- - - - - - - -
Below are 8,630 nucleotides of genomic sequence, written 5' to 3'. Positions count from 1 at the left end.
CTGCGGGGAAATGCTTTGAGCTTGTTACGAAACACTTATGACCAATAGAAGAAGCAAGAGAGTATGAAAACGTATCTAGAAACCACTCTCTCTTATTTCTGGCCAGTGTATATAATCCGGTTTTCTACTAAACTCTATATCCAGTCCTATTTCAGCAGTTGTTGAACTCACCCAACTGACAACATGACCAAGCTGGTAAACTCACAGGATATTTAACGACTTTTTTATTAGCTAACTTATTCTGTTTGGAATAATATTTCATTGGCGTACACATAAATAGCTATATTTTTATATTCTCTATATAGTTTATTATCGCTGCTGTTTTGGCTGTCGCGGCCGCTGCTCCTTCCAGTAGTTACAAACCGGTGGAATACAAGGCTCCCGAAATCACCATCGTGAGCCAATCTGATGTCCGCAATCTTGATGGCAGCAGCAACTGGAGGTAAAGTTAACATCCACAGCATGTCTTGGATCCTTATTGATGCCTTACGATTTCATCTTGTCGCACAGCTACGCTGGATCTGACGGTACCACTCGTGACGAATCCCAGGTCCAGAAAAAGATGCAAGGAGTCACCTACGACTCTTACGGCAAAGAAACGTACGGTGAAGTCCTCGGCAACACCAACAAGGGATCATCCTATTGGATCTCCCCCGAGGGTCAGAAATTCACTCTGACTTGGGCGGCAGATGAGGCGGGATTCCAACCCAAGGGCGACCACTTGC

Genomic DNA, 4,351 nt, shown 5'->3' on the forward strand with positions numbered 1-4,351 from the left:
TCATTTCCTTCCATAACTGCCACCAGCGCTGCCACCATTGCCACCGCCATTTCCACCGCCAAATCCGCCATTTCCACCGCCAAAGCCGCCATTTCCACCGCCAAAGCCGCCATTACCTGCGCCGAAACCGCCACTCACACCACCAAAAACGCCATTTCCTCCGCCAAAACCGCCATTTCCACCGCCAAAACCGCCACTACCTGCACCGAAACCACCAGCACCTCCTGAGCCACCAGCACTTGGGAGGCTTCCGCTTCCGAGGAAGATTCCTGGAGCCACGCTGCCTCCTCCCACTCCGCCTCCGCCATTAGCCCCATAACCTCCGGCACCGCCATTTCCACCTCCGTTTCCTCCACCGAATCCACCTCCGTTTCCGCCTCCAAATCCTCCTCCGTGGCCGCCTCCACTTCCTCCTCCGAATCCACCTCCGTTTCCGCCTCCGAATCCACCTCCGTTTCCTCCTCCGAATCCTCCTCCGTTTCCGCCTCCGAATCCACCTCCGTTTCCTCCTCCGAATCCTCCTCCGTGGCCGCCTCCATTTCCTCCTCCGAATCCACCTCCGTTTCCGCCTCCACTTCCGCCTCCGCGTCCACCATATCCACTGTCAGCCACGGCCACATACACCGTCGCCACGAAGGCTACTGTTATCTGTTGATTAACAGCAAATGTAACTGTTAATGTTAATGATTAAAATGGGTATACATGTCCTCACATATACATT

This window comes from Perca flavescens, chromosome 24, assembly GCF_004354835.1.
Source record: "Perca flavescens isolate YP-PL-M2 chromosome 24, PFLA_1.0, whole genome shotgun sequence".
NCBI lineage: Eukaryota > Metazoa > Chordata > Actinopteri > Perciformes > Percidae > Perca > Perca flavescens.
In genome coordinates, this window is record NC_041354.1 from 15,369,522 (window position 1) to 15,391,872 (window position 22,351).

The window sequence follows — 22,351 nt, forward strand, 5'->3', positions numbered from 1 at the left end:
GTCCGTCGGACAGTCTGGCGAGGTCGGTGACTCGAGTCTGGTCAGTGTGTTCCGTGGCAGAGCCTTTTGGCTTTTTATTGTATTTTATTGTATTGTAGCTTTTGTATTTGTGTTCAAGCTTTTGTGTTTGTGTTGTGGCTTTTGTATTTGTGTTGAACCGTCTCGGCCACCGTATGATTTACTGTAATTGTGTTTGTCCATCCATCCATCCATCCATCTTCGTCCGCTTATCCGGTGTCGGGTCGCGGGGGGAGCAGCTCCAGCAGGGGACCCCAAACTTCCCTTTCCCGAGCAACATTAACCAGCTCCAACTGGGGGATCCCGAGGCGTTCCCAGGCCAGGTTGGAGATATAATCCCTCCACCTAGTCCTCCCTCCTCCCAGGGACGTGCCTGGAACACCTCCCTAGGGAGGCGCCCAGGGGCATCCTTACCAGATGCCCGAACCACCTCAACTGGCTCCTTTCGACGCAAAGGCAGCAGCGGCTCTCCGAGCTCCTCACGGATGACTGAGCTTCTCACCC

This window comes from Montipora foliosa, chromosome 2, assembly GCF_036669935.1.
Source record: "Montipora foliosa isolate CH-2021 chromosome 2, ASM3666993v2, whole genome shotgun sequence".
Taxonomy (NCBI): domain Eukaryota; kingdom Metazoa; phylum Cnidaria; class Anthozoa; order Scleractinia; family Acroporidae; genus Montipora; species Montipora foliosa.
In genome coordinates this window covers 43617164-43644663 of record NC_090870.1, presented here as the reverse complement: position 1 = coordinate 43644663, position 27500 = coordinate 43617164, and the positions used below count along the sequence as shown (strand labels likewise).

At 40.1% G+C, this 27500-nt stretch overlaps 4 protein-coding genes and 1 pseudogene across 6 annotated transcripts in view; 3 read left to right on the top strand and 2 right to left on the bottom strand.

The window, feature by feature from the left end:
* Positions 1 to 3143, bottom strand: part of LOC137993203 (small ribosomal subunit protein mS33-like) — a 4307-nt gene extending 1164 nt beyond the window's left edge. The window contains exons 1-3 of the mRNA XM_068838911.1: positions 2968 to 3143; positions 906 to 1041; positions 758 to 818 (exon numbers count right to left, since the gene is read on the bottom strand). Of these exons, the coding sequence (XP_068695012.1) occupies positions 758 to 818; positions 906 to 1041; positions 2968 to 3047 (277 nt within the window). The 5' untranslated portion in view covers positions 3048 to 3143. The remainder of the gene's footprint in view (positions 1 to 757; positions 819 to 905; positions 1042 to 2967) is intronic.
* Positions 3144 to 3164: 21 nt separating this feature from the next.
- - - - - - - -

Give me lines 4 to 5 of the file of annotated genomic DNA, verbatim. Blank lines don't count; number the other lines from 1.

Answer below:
TCATTTCCTTCCATAACTGCCACCAGCGCTGCCACCATTGCCACCGCCATTTCCACCGCCAAATCCGCCATTTCCACCGCCAAAGCCGCCATTTCCACCGCCAAAGCCGCCATTACCTGCGCCGAAACCGCCACTCACACCACCAAAAACGCCATTTCCTCCGCCAAAACCGCCATTTCCACCGCCAAAACCGCCACTACCTGCACCGAAACCACCAGCACCTCCTGAGCCACCAGCACTTGGGAGGCTTCCGCTTCCGAGGAAGATTCCTGGAGCCACGCTGCCTCCTCCCACTCCGCCTCCGCCATTAGCCCCATAACCTCCGGCACCGCCATTTCCACCTCCGTTTCCTCCACCGAATCCACCTCCGTTTCCGCCTCCAAATCCTCCTCCGTGGCCGCCTCCACTTCCTCCTCCGAATCCACCTCCGTTTCCGCCTCCGAATCCACCTCCGTTTCCTCCTCCGAATCCTCCTCCGTTTCCGCCTCCGAATCCACCTCCGTTTCCTCCTCCGAATCCTCCTCCGTGGCCGCCTCCATTTCCTCCTCCGAATCCACCTCCGTTTCCGCCTCCACTTCCGCCTCCGCGTCCACCATATCCACTGTCAGCCACGGCCACATACACCGTCGCCACGAAGGCTACTGTTATCTGTTGATTAACAGCAAATGTAACTGTTAATGTTAATGATTAAAATGGGTATACATGTCCTCACATATACATT

This window comes from Perca flavescens, chromosome 24, assembly GCF_004354835.1.